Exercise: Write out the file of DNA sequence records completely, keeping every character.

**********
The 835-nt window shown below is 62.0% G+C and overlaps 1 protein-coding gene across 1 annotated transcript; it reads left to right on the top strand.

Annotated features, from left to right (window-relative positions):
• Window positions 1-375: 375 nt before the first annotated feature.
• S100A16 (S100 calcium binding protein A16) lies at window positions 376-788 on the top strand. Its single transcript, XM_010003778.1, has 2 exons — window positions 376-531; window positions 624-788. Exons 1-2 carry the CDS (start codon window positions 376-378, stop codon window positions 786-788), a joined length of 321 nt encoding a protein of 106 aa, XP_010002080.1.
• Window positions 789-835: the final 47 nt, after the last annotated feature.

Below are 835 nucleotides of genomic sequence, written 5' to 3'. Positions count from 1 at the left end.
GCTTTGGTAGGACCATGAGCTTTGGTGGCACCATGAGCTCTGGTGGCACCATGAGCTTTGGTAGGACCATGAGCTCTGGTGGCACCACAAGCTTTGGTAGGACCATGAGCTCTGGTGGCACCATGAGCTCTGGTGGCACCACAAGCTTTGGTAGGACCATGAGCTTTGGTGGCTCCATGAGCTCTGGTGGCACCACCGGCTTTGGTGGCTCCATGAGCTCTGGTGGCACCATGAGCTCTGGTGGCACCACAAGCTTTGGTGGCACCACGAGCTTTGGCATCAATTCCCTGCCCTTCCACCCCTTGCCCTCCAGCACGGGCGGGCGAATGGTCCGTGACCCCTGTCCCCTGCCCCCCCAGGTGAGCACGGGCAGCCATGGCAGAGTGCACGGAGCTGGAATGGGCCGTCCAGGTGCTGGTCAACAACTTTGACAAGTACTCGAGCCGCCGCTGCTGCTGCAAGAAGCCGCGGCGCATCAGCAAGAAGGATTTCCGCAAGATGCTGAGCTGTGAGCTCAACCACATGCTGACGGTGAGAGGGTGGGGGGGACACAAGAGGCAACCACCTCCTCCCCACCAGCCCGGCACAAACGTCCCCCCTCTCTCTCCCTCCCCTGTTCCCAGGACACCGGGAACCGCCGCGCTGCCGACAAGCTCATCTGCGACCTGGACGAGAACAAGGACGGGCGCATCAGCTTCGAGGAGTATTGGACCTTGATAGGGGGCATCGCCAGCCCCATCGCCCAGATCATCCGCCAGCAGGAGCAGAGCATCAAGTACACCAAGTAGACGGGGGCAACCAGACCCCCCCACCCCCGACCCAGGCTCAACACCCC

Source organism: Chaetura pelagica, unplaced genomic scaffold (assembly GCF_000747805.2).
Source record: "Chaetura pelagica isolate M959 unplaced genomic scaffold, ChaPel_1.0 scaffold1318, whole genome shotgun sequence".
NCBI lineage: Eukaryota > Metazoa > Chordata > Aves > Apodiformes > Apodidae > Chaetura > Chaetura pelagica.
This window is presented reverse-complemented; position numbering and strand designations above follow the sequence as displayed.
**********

The 835-nt window shown below is 62.0% G+C and overlaps 1 protein-coding gene across 1 annotated transcript; it reads left to right on the top strand.

Annotated features, from left to right (window-relative positions):
• Window positions 1-375: 375 nt before the first annotated feature.
• S100A16 (S100 calcium binding protein A16) lies at window positions 376-788 on the top strand. Its single transcript, XM_010003778.1, has 2 exons — window positions 376-531; window positions 624-788. Exons 1-2 carry the CDS (start codon window positions 376-378, stop codon window positions 786-788), a joined length of 321 nt encoding a protein of 106 aa, XP_010002080.1.
• Window positions 789-835: the final 47 nt, after the last annotated feature.

Below are 835 nucleotides of genomic sequence, written 5' to 3'. Positions count from 1 at the left end.
GCTTTGGTAGGACCATGAGCTTTGGTGGCACCATGAGCTCTGGTGGCACCATGAGCTTTGGTAGGACCATGAGCTCTGGTGGCACCACAAGCTTTGGTAGGACCATGAGCTCTGGTGGCACCATGAGCTCTGGTGGCACCACAAGCTTTGGTAGGACCATGAGCTTTGGTGGCTCCATGAGCTCTGGTGGCACCACCGGCTTTGGTGGCTCCATGAGCTCTGGTGGCACCATGAGCTCTGGTGGCACCACAAGCTTTGGTGGCACCACGAGCTTTGGCATCAATTCCCTGCCCTTCCACCCCTTGCCCTCCAGCACGGGCGGGCGAATGGTCCGTGACCCCTGTCCCCTGCCCCCCCAGGTGAGCACGGGCAGCCATGGCAGAGTGCACGGAGCTGGAATGGGCCGTCCAGGTGCTGGTCAACAACTTTGACAAGTACTCGAGCCGCCGCTGCTGCTGCAAGAAGCCGCGGCGCATCAGCAAGAAGGATTTCCGCAAGATGCTGAGCTGTGAGCTCAACCACATGCTGACGGTGAGAGGGTGGGGGGGACACAAGAGGCAACCACCTCCTCCCCACCAGCCCGGCACAAACGTCCCCCCTCTCTCTCCCTCCCCTGTTCCCAGGACACCGGGAACCGCCGCGCTGCCGACAAGCTCATCTGCGACCTGGACGAGAACAAGGACGGGCGCATCAGCTTCGAGGAGTATTGGACCTTGATAGGGGGCATCGCCAGCCCCATCGCCCAGATCATCCGCCAGCAGGAGCAGAGCATCAAGTACACCAAGTAGACGGGGGCAACCAGACCCCCCCACCCCCGACCCAGGCTCAACACCCC

Source organism: Chaetura pelagica, unplaced genomic scaffold (assembly GCF_000747805.2).
Source record: "Chaetura pelagica isolate M959 unplaced genomic scaffold, ChaPel_1.0 scaffold1318, whole genome shotgun sequence".
NCBI lineage: Eukaryota > Metazoa > Chordata > Aves > Apodiformes > Apodidae > Chaetura > Chaetura pelagica.
This window is presented reverse-complemented; position numbering and strand designations above follow the sequence as displayed.